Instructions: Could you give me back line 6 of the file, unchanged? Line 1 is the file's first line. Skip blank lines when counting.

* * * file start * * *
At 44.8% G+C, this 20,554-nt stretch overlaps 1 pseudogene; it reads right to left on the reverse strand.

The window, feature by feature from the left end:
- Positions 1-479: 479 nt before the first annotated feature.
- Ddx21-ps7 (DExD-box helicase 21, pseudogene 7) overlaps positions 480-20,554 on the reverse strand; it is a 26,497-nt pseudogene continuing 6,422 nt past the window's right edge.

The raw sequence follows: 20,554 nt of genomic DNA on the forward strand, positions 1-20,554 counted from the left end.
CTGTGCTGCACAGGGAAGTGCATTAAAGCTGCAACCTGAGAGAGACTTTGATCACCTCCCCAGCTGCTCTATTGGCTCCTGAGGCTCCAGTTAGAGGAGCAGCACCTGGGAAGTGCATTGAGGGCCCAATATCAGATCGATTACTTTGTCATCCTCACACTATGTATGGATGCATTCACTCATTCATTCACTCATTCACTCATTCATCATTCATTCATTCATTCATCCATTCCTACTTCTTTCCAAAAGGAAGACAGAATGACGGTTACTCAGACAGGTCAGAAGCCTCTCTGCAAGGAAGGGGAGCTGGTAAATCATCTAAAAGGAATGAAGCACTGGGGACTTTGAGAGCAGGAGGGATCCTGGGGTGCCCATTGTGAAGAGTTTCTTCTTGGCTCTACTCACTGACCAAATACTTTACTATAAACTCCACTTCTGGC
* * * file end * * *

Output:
CTGTGCTGCACAGGGAAGTGCATTAAAGCTGCAACCTGAGAGAGACTTTGATCACCTCCCCAGCTGCTCTATTGGCTCCTGAGGCTCCAGTTAGAGGAGCAGCACCTGGGAAGTGCATTGAGGGCCCAATATCAGATCGATTACTTTGTCATCCTCACACTATGTATGGATGCATTCACTCATTCATTCACTCATTCACTCATTCATCATTCATTCATTCATTCATCCATTCCTACTTCTTTCCAAAAGGAAGACAGAATGACGGTTACTCAGACAGGTCAGAAGCCTCTCTGCAAGGAAGGGGAGCTGGTAAATCATCTAAAAGGAATGAAGCACTGGGGACTTTGAGAGCAGGAGGGATCCTGGGGTGCCCATTGTGAAGAGTTTCTTCTTGGCTCTACTCACTGACCAAATACTTTACTATAAACTCCACTTCTGGC